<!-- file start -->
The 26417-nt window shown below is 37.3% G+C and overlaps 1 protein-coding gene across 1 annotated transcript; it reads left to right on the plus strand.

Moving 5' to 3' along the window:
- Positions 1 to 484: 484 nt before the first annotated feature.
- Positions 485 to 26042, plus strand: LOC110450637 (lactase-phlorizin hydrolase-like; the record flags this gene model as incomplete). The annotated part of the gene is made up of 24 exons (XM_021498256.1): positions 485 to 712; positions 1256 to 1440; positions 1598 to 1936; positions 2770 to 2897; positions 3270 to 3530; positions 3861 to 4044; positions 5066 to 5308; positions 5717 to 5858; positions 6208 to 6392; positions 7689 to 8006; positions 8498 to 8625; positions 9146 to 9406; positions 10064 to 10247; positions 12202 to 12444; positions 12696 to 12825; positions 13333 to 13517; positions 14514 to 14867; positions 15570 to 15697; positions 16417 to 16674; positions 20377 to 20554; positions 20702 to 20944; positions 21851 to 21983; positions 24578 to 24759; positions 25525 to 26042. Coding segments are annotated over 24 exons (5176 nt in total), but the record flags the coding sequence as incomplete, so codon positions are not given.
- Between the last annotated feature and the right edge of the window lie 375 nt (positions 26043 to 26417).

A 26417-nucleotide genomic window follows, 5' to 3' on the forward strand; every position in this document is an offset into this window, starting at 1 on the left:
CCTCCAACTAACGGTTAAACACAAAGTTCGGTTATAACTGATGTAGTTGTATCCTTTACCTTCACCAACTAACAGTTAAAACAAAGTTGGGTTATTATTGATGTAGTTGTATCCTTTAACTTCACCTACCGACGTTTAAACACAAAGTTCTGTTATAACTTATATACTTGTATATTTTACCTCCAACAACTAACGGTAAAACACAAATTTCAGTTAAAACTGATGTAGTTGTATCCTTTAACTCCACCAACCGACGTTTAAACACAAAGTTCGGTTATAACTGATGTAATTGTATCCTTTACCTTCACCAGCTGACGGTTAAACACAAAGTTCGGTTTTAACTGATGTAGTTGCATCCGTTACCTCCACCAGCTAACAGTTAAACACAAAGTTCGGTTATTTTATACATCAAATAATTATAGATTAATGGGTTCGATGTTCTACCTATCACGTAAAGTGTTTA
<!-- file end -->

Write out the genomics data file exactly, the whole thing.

The 26417-nt window shown below is 37.3% G+C and overlaps 1 protein-coding gene across 1 annotated transcript; it reads left to right on the plus strand.

Moving 5' to 3' along the window:
- Positions 1 to 484: 484 nt before the first annotated feature.
- Positions 485 to 26042, plus strand: LOC110450637 (lactase-phlorizin hydrolase-like; the record flags this gene model as incomplete). The annotated part of the gene is made up of 24 exons (XM_021498256.1): positions 485 to 712; positions 1256 to 1440; positions 1598 to 1936; positions 2770 to 2897; positions 3270 to 3530; positions 3861 to 4044; positions 5066 to 5308; positions 5717 to 5858; positions 6208 to 6392; positions 7689 to 8006; positions 8498 to 8625; positions 9146 to 9406; positions 10064 to 10247; positions 12202 to 12444; positions 12696 to 12825; positions 13333 to 13517; positions 14514 to 14867; positions 15570 to 15697; positions 16417 to 16674; positions 20377 to 20554; positions 20702 to 20944; positions 21851 to 21983; positions 24578 to 24759; positions 25525 to 26042. Coding segments are annotated over 24 exons (5176 nt in total), but the record flags the coding sequence as incomplete, so codon positions are not given.
- Between the last annotated feature and the right edge of the window lie 375 nt (positions 26043 to 26417).

A 26417-nucleotide genomic window follows, 5' to 3' on the forward strand; every position in this document is an offset into this window, starting at 1 on the left:
CCTCCAACTAACGGTTAAACACAAAGTTCGGTTATAACTGATGTAGTTGTATCCTTTACCTTCACCAACTAACAGTTAAAACAAAGTTGGGTTATTATTGATGTAGTTGTATCCTTTAACTTCACCTACCGACGTTTAAACACAAAGTTCTGTTATAACTTATATACTTGTATATTTTACCTCCAACAACTAACGGTAAAACACAAATTTCAGTTAAAACTGATGTAGTTGTATCCTTTAACTCCACCAACCGACGTTTAAACACAAAGTTCGGTTATAACTGATGTAATTGTATCCTTTACCTTCACCAGCTGACGGTTAAACACAAAGTTCGGTTTTAACTGATGTAGTTGCATCCGTTACCTCCACCAGCTAACAGTTAAACACAAAGTTCGGTTATTTTATACATCAAATAATTATAGATTAATGGGTTCGATGTTCTACCTATCACGTAAAGTGTTTA